Wasn't this supposed to be the bullpen's problem?
The Red Sox's relievers actually have been fine to start the 2019 season, posting a 3.15 ERA over Boston's first five games.
The starting rotation? An area of perceived strength for the defending World Series champions? It's been awful. Like, historically awful.
After David Price got shellacked for four runs over six innings Monday night in Boston's 7-0 loss to the Oakland Athletics, the Red Sox's starting rotation has now allowed 26 earned runs over 21 innings.
Red Sox starters: 21 IP, 11.14 ERA, 11 HR allowed https://t.co/IM2vtjLtNL— Jason Mastrodonato (@JMastrodonato) April 2, 2019
Boston's starters also have allowed 11 home runs to date, which ties two clubs for the most ever by a starting staff through five games.
From @EliasSports, Red Sox starting pitchers have allowed 11 HR through the first 5 games of the season, tied with the 1955 Braves and 1978 Blue Jays for the most through 5 games in MLB history. pic.twitter.com/WS5jqABNbY— ESPN Stats & Info (@ESPNStatsInfo) April 2, 2019
To put that number into perspective, four MLB teams have allowed 11 total runs or fewer so far this season.
Incredibly, Price's rough outing was the best by a Sox starter to date: Chris Sale and Rick Porcello both didn't make it past the third inning, while Eduardo Rodriguez and Nathan Eovaldi coughed up five runs and six runs, respectively.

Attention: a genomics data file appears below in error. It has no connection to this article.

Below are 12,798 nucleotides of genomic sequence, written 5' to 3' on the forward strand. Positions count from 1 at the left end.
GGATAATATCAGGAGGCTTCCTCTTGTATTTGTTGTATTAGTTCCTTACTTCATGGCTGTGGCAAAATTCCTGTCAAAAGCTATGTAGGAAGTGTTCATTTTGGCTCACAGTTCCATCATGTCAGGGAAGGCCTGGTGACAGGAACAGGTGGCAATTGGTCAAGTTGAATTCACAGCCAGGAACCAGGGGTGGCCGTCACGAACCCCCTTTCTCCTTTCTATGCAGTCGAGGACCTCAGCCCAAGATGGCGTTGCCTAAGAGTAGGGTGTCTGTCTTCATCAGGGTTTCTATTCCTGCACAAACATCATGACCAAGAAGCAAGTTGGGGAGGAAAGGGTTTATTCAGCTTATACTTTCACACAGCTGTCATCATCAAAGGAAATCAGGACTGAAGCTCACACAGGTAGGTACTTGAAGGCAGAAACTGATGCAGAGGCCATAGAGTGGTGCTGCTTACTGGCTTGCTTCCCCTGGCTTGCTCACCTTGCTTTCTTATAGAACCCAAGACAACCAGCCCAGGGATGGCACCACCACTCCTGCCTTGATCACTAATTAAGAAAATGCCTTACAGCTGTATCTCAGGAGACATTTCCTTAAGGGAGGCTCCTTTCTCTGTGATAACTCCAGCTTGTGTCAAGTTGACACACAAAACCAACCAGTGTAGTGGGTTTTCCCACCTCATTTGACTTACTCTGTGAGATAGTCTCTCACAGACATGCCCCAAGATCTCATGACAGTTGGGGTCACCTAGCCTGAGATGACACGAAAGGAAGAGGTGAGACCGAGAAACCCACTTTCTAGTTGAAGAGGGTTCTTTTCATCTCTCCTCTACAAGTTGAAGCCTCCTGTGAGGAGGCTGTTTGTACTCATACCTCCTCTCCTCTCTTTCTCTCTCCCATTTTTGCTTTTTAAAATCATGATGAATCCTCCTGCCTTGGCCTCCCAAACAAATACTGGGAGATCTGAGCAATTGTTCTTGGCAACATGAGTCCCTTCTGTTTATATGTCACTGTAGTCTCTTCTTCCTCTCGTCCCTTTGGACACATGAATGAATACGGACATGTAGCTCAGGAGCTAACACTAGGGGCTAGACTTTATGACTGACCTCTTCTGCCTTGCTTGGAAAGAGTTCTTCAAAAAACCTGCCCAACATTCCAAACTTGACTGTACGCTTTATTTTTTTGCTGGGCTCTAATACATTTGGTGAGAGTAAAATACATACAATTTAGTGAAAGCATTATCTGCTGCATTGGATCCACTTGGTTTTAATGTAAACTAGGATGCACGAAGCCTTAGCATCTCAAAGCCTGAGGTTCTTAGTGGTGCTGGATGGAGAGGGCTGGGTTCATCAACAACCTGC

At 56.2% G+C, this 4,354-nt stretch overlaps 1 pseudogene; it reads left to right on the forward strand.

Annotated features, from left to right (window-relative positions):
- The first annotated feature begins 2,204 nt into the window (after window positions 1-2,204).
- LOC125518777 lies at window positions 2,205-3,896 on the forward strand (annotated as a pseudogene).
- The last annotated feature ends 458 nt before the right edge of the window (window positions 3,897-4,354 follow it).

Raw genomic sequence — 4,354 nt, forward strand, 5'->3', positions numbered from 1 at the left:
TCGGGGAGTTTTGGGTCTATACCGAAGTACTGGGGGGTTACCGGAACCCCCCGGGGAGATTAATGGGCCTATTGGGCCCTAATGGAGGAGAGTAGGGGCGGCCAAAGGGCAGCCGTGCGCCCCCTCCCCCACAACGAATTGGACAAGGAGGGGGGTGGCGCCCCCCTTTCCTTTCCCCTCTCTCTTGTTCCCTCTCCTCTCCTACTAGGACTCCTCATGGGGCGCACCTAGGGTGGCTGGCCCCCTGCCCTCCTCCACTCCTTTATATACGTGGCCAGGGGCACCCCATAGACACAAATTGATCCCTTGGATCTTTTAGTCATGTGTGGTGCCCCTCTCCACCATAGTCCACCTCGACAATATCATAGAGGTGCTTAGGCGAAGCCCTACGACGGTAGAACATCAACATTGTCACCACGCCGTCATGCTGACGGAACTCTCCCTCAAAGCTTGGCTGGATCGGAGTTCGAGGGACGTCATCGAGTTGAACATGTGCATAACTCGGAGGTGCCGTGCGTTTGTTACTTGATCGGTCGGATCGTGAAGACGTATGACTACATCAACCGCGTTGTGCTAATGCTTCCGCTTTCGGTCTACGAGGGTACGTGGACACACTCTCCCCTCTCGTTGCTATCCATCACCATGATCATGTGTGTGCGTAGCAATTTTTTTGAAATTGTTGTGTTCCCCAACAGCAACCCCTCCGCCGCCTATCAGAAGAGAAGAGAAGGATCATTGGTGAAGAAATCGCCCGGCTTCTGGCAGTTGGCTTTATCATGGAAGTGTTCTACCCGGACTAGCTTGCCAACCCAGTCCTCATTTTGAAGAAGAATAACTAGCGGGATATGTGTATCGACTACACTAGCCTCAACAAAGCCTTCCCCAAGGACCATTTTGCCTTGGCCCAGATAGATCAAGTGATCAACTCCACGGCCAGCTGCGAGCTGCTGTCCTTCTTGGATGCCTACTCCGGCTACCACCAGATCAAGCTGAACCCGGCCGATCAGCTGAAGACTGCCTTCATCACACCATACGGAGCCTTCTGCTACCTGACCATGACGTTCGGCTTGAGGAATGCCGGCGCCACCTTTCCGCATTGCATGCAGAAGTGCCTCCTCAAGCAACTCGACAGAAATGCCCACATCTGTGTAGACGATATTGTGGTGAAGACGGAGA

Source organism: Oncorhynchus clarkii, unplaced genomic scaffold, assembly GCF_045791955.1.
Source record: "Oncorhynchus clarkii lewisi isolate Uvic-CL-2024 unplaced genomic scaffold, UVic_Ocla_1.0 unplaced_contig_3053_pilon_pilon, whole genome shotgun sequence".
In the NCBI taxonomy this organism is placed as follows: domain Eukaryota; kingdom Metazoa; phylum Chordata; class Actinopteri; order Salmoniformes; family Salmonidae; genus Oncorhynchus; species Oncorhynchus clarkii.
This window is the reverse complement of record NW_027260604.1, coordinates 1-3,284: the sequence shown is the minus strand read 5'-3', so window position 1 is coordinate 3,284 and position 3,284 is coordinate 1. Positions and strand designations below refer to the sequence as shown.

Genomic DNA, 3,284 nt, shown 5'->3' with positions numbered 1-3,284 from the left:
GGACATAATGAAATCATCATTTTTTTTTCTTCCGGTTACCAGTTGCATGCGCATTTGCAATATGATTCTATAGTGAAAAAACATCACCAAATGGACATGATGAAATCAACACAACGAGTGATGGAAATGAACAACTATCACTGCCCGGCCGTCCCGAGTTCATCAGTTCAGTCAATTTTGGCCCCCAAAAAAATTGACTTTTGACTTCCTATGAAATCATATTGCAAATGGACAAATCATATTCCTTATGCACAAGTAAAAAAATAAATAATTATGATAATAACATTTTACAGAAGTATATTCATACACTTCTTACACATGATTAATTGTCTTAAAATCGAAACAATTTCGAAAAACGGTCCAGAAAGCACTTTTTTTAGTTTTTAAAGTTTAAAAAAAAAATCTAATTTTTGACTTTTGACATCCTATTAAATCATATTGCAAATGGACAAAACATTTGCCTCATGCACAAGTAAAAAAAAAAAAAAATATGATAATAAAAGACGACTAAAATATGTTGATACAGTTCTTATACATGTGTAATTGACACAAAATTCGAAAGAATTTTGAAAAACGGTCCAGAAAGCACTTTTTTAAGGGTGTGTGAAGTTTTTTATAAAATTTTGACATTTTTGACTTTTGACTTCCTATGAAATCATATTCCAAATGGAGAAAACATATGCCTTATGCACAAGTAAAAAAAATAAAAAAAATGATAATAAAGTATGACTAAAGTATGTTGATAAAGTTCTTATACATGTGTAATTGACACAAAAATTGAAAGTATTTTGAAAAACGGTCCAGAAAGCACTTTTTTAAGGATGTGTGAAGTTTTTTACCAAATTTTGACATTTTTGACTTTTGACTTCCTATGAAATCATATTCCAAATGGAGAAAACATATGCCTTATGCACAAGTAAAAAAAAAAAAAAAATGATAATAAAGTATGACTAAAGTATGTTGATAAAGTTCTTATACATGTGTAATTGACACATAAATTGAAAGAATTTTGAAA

Shockingly, this is the worst start by a #RedSox pitcher yet.— Tom Caron (@TomCaron) March 31, 2019
Game 1: Sale 3 IP 7 ER 3 HR
Game 2: Eovaldi 5 IP 6 ER 3 HR
Game 3: Rodriguez 4.1 IP 6 R/5 ER 1 HR
Game 4: Porcello: 2.2 IP 9 R/7ER 1 HR
But that's enough doom and gloom for one post. Shortly after Boston's loss in Oakland, Red Sox legend Pedro Martinez offered some much-needed perspective on Twitter.
I’m not worried or concerned about the @RedSox starting pitchers. They might not be performing to the best of their capacity but they’ll come around. This is just the beginning. Relax.— Pedro Martinez (@45PedroMartinez) April 2, 2019
We'd be wise to take Pedro at his word. The former ace imploded on Opening Day in 2002, then promptly pitched a shutout in his next outing and went on to finish second in the American League Cy Young award voting.
Martinez's message echoes what manager Alex Cora recently told reporters amid Boston's slow start: "Whoever is doubting us, check what happened last year."
Sale will be the first starter to get a shot at redemption Tuesday night in Oakland, and we'd imagine he's made a few adjustments.
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